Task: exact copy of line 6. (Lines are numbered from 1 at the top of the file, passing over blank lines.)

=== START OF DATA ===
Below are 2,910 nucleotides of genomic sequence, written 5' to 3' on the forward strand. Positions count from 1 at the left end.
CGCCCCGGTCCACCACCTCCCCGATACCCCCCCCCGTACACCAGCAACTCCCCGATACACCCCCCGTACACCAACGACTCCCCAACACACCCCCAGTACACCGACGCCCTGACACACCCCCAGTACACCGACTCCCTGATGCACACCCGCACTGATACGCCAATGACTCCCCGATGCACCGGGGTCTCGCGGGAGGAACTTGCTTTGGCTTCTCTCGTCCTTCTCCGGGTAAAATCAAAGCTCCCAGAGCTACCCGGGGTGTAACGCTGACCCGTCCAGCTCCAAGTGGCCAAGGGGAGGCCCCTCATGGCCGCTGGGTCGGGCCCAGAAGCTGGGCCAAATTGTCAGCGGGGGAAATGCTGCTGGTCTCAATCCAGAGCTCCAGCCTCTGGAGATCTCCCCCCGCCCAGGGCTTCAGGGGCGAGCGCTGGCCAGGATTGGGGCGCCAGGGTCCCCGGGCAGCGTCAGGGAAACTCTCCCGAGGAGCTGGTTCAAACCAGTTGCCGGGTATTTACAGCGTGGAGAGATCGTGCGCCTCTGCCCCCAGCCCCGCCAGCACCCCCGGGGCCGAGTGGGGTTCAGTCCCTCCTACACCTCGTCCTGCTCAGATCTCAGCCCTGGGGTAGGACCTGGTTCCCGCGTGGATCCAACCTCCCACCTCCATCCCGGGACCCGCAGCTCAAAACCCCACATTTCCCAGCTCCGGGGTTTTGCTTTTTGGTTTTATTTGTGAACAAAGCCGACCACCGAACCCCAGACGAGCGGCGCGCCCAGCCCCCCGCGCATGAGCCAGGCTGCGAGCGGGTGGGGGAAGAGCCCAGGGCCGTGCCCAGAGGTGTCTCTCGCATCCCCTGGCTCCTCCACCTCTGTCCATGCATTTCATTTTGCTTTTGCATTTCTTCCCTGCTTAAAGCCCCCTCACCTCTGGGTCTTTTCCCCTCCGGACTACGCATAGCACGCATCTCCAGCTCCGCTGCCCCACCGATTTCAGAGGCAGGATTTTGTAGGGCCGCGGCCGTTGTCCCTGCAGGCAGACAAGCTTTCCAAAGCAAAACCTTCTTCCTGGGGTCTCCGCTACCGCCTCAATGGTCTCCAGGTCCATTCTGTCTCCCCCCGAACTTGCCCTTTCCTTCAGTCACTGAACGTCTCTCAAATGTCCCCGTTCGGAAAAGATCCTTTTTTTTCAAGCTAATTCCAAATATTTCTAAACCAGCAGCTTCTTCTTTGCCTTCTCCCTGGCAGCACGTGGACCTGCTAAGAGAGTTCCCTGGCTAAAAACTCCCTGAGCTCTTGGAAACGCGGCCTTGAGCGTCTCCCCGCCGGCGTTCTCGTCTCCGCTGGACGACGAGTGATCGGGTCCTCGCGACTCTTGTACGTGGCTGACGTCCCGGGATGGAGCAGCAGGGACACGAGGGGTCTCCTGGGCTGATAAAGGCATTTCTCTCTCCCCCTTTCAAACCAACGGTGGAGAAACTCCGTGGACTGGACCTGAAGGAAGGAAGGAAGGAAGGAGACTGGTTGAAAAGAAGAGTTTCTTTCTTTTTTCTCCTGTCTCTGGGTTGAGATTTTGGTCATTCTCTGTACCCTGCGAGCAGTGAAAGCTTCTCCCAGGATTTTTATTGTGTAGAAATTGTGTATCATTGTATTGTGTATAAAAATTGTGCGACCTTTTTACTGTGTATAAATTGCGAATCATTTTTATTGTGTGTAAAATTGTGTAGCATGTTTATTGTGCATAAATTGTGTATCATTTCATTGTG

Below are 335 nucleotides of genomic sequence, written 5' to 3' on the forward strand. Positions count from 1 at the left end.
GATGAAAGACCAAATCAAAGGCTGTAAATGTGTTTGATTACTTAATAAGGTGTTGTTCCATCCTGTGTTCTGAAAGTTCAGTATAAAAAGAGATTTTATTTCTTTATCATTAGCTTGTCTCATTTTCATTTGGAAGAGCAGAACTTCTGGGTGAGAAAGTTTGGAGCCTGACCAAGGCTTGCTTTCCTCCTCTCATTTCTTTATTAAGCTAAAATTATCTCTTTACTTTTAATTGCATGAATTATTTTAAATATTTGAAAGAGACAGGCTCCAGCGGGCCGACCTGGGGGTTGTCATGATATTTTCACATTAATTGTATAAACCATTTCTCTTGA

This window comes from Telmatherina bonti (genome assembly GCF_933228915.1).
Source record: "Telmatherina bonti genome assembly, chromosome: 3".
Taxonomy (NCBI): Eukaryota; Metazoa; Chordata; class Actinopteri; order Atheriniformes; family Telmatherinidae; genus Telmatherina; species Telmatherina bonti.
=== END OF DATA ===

Source record: "Telmatherina bonti genome assembly, chromosome: 3".